Once upon a time, in homes across the country, oil-based paint coated many interior surfaces such as cabinets, doors and trim. This is no longer the case for most homes. Today, we know that when oil-based paint dries, it emits high volumes of volatile organic compounds (VOCs) that are harmful to human health and the environment.
Surfaces coated in this type of paint also make cleaning them a messy and smelly process. Even though oil-based paint was mostly phased out more than a decade ago, old oil-based painted surfaces still exist. This has many homeowners wondering whether it’s safe to apply latex paint on top of oil-based paint. Here’s what you need to know about applying latex paint over oil-based paint in Tyler, TX.
Painting over oil-based paint
As long as the surface is fully cured, you can apply latex or oil-based paint over surfaces coated with oil-based paint—you can still use oil-based paint, since it is not entirely banned. If you have areas that would look better with a smoother, rock-hard finish, then you may want to choose oil-based paint over latex.
Ultimately, preparation is key. Because glossy surfaces will not take a second layer of paint well, they need to be cleaned, sanded, then cleaned again to ensure it adheres. We recommend priming the surface before using latex paint. If there are multiple layers of oil-based paint, we recommend you scrape off the old paint first.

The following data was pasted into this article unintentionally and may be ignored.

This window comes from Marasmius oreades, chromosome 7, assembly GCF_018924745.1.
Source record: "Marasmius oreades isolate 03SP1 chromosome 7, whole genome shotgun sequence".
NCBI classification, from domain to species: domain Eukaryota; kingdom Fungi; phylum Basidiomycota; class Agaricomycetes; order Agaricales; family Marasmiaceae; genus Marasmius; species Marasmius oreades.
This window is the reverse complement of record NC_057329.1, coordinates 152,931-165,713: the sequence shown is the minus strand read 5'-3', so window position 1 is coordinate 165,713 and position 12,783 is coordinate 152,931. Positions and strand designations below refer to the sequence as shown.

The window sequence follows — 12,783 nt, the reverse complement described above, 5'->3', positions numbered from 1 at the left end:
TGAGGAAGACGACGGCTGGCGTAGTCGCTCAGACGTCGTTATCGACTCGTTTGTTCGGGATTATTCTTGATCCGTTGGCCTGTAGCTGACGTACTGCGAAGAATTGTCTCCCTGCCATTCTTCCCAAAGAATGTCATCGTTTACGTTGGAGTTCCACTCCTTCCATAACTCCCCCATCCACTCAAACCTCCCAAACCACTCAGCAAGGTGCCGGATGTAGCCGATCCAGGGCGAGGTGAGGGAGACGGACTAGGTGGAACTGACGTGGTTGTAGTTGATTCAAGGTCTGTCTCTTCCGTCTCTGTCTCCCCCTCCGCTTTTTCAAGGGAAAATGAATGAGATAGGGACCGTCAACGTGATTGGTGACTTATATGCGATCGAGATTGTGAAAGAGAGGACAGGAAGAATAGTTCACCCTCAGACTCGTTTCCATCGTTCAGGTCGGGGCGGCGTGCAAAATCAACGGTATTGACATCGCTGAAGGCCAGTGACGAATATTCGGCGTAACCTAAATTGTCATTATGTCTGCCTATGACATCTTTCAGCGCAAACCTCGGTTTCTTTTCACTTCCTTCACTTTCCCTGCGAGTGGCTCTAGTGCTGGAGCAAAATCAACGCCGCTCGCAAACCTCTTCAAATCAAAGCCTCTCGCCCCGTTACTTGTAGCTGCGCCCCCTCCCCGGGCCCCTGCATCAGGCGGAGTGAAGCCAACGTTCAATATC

Common surfaces coated in oil-based paint
Oil-based paint odors disappear as time passes. Time also makes it difficult to identify oil-based paint by touch. Being a self-leveling paint, after oil-based paint is brushed on, it levels out flat, meaning there are no signs of brush marks, bubbles, holes and gaps in the paint. The simplest way to determine which surfaces in your house are coated in oil-based paint is to inspect areas that need durable, smooth coatings, such as window trim, door casings, crown molding, baseboards, built-in shelves, fireplace mantels and kitchen cabinets.
How to paint over oil-based paint
Applying latex paint over oil-based paint is just like any other paint-over-paint project. Proper preparation is the key to successful repainting, starting with the cleanliness of the old paint—the surface must be clean or thick layers of old oil-based paint scraped off.
First, scuff the surface with sandpaper to improve stickability. This also eliminates sheen or gloss, which attracts dirt. Pry off loose paint and fill holes and gaps with a wood putty. Debris can compromise latex paint’s ability to stick, so use a damp cloth to remove dust, dirt and debris, then let it dry completely before using a tack cloth to wipe the surface. Once the surface is clean and dry, you can paint.
Don’t hesitate to contact Salgado Painting for more information about applying latex paint over surfaces in your Tyler, TX home. Call us today with questions or to schedule professional painting service—we look forward to assisting you soon with projects of any size and scale!